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Friday, March 2, 2012

LA WEEKLY PROFILE: Los Angeles Redistricting Commissioner HELEN KIM (REDISTRICTING VOICE OF THE PEOPLE vs L.A. RICO REDISTRICTING MAFIA!) - via: http://LACityNews.com

[PICTURED: HELEN KIM FOR COUNCIL, MAYOR, OR NEXT AVAILABLE ELECTED POSITION!]

DAMN, the Los Angeles Redistricting Commission Hearings, as televised on L.A. City TV 35, was the most frustrating experience, of my six year L.A. City Hall gadfly history. THE GIG IS UP, and the once a decade, redistricting map drawing is the BIG CAPER the L.A. RICO MAFIA has been waiting for. MORE ON THE ORCHESTRATED RICO EFFORT, under the guise of "Redistricting," HERE (ZD's previous post from today.): Los Angeles Redistricting "MINORITY REPORT": Ignored public input, engaged in procedural irregularities and illegally relied on race to draw new district boundaries.(READ HERE)


Two "People's Champ" STARS emerged out the hearings...JAN PERRY'S APPOINTMENT, David Roberts of USC, who got a voice mail of endorsement and appreciation from Zuma Dogg, himself!

AND, the subject of this LA Weekly profile, "Commissioner Kim," as Zuma Dogg affectionately refers to her as. Aka: L.A. REDISTRICTING COMMISSIONER HELEN KIM! ZD fell in LOVE, fast and hard! So adorable! So articulate! So PERFECT! She even said, "That's how you KNOW to vote, "NO!," one late evening, around 1am, when everyone was a little slap happy, in response to L.A. RICO MAFIA TONY CARDENAS' appointment Jose "Corny-A-Hole" Cornejo saying, "I ask for a, "Yes," vote." DAMN, that sounds like something ZD would say! AND, she was a REAL, RELENTLESS THORN in the side of L.A. REDISTRICTING RICO MAFIA.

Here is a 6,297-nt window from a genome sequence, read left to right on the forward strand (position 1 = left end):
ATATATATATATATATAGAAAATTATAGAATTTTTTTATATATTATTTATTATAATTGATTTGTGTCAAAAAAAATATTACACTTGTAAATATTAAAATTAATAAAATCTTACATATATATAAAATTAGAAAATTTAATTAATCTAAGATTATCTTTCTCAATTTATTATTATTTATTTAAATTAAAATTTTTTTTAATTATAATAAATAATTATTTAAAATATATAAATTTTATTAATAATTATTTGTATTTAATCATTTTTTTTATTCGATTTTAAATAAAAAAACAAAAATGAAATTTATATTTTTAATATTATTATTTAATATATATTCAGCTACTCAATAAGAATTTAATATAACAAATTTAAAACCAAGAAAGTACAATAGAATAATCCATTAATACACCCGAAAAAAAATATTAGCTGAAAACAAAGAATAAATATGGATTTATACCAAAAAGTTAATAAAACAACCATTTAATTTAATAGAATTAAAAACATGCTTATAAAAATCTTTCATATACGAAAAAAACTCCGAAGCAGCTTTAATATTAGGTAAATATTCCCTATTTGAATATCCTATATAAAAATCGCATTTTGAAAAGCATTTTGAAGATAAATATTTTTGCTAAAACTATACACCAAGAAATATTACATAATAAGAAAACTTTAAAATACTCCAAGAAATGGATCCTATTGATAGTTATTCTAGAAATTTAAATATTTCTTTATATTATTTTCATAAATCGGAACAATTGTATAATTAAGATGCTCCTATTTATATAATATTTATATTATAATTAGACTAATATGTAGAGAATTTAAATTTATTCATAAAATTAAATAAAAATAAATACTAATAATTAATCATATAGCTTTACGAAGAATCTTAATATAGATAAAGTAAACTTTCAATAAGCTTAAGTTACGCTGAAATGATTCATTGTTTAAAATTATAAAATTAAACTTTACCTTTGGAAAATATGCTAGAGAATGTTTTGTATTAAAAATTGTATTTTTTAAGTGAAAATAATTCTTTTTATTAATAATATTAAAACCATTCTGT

Sad to say, at the end of the day, that's all Commissioner Kim, David Roberts, and 1000's of voices from the public are to the L.A. RICO MAFIA...a mere THORN in their side, as the maps will certainly go on to approval by Herb Wesson's (L.A. RICO MAFIA COUNCIL PRESIDENT OF PUPPETS) L.A. City Council (POWERLESS BODY OF L.A. RICO MAFIA BACKED PUPPETS, WHO ARE EITHER ORCHESTRATING, OR FACILITATING...AND NO ONE GETS IN THE WAY, EXCEPT PARKS & PERRY!)

SO HERE IS THE ARTICLE ON HELEN KIM, CAUSE I WANT THE WHOLE CITY TO SEE WHAT THE FUTURE OF THE PEOPLE'S VOICE, LOOKS LIKE!!! HELEN KIM FOR CITY COUNCIL, MAYOR...OR NEXT AVAILABLE ELECTED POSITION!


Helen Kim Takes on L.A.'s Old Guard

Rising star of Koreatown's Generation K

Helen Kim was not used to feeling like the dumbest kid in class. A graduate of Harvard and of Yale Law School, a top litigator — yet she felt as if everyone on the Los Angeles City Redistricting Commission had done their homework except her. She felt like the only one asking questions.
Helen Kim: A stranger emailed her, asking if she might run for City Council.
PHOTO BY NANETTE GONZALES
Helen Kim: A stranger emailed her, asking if she might run for City Council.

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"Either they were a lot better prepared than I was," she says, "or they knew which way they were gonna vote."
Every 10 years, state and local governments redraw voting district boundaries to ensure that each citizen's vote carries equal weight. The obscure work got surprising attention in L.A. thanks to a very public California Citizens Redistricting Commission in Sacramento that recently drew new lines for legislative races.
Officials were stunned when 30,000 Californians applied to be on the largely randomly selected and independent 14-member state commission. By contrast, the 21 members of the city's redistricting body were chosen by Mayor Antonio Villaraigosa,Controller Wendy GreuelCity Attorney Carmen Trutanich and 15 City Council members.
Following in the footsteps of the state citizens' commission, the city's commission promised transparent decision-making. But careful observers soon noticed that a voting bloc seemingly had made up its mind about how to "redraw" L.A.